Maybe there is just some good, I don’t want to clog the code back up with an arm’s length of new tax credits. That’s not the goal, and we are not putting back in the tax code the things we took out. Listen to what I just said, so we are not going to put back in the tax code the things we took out. But we think there are some good, smart improvements where every family can look at that and say, “ah, see that would be helpful for us to stretch that budget.” So that’s the second part, family friendly.
The third part is focused on innovation. So I noticed in February America had fallen out of the list of top ten most innovative nations in the planet for the first time ever. So that was before tax code really, the new tax got in place, so that probably shoves us back in there but it raises a question of, “are we doing enough to foster innovation here in the United States?” And as you know, the country that wins the innovation race wins, just wins period, economically and otherwise. So, I’ve tasked our teams and lawmakers with sort of examining what more, if any, can we do to encourage innovation. We think the lower rates, the form of limited expensing, there is a number of things in here already that are hugely helpful for innovation. But I don’t want us to be complacent.
I want us to be pushing the envelope because we know in talking with our counterparts, whether it’s in China or Germany, or Canada and Mexico, you know, they are not just going to stand around with our new tax code. They are going to find a way to try and gain and advantage. I want Congress to have the muscle memory that they are always thinking staying up, staying competitive, staying better anyway we go. And it’s a change from how they think. And the President, to his credit, has bought into this approach, don’t get complacent, but make it better, make it better, make it better. And so I expect a 2.0 bill to come out of our committee and announce later this summer with a vote later this year, this fall, and then working with the Senate to see which provisions they want to pick up and move forward as well.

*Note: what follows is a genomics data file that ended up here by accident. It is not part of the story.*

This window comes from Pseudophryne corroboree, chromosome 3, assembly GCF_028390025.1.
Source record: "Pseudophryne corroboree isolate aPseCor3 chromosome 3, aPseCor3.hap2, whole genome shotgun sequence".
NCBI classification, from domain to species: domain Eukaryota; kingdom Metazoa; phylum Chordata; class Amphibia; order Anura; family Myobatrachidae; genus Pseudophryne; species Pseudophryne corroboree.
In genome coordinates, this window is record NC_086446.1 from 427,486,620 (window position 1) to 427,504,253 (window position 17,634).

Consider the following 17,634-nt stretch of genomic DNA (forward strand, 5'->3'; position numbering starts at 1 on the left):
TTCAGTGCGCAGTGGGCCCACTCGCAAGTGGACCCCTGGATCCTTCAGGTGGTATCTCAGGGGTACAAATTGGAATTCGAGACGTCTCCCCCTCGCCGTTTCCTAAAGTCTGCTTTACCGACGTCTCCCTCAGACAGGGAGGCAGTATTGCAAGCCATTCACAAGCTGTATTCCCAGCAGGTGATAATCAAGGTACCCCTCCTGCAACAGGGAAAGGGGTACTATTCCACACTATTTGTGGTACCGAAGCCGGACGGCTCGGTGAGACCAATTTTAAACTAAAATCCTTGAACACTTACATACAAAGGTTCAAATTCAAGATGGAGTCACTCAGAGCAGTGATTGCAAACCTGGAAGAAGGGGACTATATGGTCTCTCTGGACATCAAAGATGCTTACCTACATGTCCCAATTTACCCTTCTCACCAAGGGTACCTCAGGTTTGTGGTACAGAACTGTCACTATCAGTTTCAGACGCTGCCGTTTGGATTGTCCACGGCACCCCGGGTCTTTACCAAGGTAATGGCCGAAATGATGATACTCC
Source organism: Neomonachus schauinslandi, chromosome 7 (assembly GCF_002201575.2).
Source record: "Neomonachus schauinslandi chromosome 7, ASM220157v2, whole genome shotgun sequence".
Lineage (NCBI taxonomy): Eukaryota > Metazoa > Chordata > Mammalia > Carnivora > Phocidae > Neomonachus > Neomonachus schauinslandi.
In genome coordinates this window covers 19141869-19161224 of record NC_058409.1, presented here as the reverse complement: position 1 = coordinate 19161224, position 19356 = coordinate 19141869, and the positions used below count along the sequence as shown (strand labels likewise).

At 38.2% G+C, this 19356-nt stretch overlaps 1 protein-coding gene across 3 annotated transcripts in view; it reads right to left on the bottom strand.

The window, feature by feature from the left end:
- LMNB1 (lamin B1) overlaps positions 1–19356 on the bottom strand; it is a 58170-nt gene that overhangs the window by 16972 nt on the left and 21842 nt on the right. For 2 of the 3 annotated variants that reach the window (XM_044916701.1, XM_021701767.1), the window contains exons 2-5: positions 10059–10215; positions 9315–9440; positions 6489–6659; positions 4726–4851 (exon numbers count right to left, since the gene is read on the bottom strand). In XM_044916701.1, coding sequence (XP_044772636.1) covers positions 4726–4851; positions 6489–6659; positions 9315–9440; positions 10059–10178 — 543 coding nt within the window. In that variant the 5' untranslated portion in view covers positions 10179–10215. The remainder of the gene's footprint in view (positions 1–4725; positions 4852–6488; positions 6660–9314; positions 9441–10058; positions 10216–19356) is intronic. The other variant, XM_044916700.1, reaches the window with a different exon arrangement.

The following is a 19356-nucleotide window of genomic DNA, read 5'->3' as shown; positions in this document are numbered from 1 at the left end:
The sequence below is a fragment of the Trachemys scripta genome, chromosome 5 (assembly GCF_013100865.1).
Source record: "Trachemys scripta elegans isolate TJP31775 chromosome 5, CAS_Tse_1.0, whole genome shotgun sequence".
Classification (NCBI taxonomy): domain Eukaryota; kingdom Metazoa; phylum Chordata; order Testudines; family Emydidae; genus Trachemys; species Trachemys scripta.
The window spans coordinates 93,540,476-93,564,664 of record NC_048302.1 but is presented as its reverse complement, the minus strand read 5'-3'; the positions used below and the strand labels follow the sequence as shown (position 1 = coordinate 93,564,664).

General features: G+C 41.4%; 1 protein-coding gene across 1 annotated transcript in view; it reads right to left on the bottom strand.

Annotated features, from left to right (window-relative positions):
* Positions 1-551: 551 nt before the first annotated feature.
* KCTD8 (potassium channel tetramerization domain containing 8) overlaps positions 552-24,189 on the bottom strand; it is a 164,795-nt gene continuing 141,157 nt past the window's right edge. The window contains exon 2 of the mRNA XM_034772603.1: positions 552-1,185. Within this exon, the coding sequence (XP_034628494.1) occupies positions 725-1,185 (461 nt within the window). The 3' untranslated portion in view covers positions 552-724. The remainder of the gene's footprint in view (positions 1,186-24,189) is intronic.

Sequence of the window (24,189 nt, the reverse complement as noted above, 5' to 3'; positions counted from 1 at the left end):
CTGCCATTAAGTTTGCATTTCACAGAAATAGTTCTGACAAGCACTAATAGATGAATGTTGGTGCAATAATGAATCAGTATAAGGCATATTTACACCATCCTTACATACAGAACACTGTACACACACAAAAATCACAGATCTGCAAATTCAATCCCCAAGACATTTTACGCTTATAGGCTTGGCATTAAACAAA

And so 2.0 we think is important because it sets the tone for 3.0 next year and 4.0 the year after that. And we’ve already, just like any business, we’ve already started planning the parts of the code that could be modernized next year and the year after. So we are trying to think differently and better like a business does, especially when it comes to the tax code. I’ll finish with this. We have to do two more things if we want to maximize economic growth here in America. We are now armed with one of the better codes of the planet.
How do we grow from it? So to do that, we need more customers, that’s free trade and free trade agreements, and more workers. Let’s stop on trade but let me talk workers just a second. So I took a look at the economic analysis of our tax code, I looked at all these, and they were pretty consistent. So they all said higher U.S. growth, higher worldwide growth, lots of good fundamental changes, perfect. But in the out years, you know, 5, 6, 7, 8, 9, so they start pulling their punches. So they start leveling growth out and coming down. So the question is, “why?” Their answer is one, permanence, they want to make sure the business and family provisions are permanent, and secondly, workers.
They are unconvinced that the U.S. will resolve the workforce and take full advantage of this new code. And I see that around the country. I can’t find an industry and few businesses that aren’t starved for workers or who don’t see real problems looking ahead at their workforce. And what a shame if that problem of a skilled workforce and sometimes unskilled workforce, we can’t solve that in order to increase our economic growth. And at the end of the day, to use an energy expression, it’s going to have to be an all of the above strategy. So we are going to have to get immigration policy right so we have the workforce and we can recruit from around the world because you are competing around the world.
Secondly, we have got to get workforce right. We’ve got, depending on what industry you’re in, we have apprenticeships, we have workforce partnerships with the community colleges, internal programs, but they are not producing the numbers we need. So we are going to have to turn the volume up. We are going to have to magnify those in a really smart way.